I met with a friend recently who just finished reading Radical Inclusion, by GEN (Ret.) Martin Dempsey and Ori Brafman, which he particularly enjoyed. During our conversation, he shared with much exasperation, “there is so much from that book that I want to start doing, I don’t even know where to begin.”
I think we have all been there in some capacity. I felt the same way when I finished David Marquet’s Turn the Ship Around! which was one of my first leadership-focused books I ever read. Personally, with all of the books and other content I routinely engage in, it is easy for me to get overwhelmed with the new ideas for needed development. I often feel compelled to do it all now, though I know it won’t be effective or sustainable. Even all of the 3×5 Leadership blog posts, when considered collectively, can easily send unintentional messages of “do all of it now!”
So, I want to offer a simple model of personal leader development and a strategy to focus on the most important improvements to develop as a leader. The model, below, is broken down into four steps that I recommend you follow, where each step encourages you to write out a statement or a list. You’ll end with an identified leader behavior to improve on, the purpose of it, an actionable strategy, and timeline to work in it.
Step 1: Identify Your “One Big Thing”
In terms of your personal development as a leader, think about your current limitations and things you know you struggle with and could get better at. We all likely can easily think of several things we wish we were better at. However, I challenge you to keep it to one thing. This one thing is a singular behavior that you can improve on now that will have the biggest impact on improving your leadership.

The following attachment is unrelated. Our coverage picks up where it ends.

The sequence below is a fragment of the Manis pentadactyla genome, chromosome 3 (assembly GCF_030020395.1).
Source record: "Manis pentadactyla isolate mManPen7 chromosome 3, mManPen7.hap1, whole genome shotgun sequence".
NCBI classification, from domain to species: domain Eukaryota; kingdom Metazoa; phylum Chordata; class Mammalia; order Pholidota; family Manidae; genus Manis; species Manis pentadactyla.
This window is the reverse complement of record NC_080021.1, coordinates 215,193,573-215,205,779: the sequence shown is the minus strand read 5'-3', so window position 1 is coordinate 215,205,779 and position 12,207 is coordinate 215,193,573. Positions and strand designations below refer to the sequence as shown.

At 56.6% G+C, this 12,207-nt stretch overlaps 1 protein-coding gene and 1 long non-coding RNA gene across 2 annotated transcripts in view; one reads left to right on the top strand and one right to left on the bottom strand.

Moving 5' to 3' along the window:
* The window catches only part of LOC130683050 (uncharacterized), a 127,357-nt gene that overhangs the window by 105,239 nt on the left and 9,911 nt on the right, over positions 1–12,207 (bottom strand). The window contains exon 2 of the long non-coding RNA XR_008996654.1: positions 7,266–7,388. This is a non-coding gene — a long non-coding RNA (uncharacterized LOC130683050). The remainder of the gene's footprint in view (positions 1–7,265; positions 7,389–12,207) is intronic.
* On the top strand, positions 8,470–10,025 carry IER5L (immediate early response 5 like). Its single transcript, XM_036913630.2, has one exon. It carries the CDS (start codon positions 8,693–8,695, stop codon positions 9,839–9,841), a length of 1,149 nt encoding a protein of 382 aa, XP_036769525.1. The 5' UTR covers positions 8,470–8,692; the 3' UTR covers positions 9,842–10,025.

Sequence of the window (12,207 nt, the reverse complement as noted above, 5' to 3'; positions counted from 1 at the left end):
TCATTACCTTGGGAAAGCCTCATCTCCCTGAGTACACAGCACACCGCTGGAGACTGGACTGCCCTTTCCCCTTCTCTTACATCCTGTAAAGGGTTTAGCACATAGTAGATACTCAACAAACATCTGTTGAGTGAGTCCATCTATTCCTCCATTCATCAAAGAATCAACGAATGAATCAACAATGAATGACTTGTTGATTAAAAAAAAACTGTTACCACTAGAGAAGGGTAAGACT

This is called your leadership One Big Thing (OBT). I encourage you to make your behavior as specific and measurable as possible. For example, it will be easier to work on improving an OBT of “read one book per month, one podcast every two weeks, and one blog or article a week all focused on leader development,” versus a vague one of “learn more about how to be a better leader.”
Physically write out the behavior on a piece of paper.
Step 2: Define Your OBT’s Purpose
Change is hard. Building a new personal habit is hard. It requires continuous commitment and discipline on your behalf. Giving meaning to why you need to improve on your OBT can inspire that commitment to the change and the value you place on it.
On your piece of paper, below your OBT statement, write out why you chose this OBT and why it is the most important behavior for you to get better at it. This can address purely personal motives, desires for performance improvement from your people and organization, or a combination of both. Use this step to make your OBT meaningful and inspiring.
Step 3: Create Your OBT Strategy
Identifying your OBT is rather simple; the challenging part is creating a cohesive and effective strategy to build your leadership habit and make it a natural routine for you. Below your OBT statement and your purpose statement list out 3-5 things that you will commit to in order to make your OBT a habit. Obviously, every OBT is different, as will each strategy. Here are a few helpful considerations when making your OBT strategy:
- Routine reminders: what methods can you leverage to give you reminders in critical moments or times? Consider options like phone alarms, making the statement your smart phone lock screen, carrying a 3×5 card in your pocket throughout the day with a specific note on it.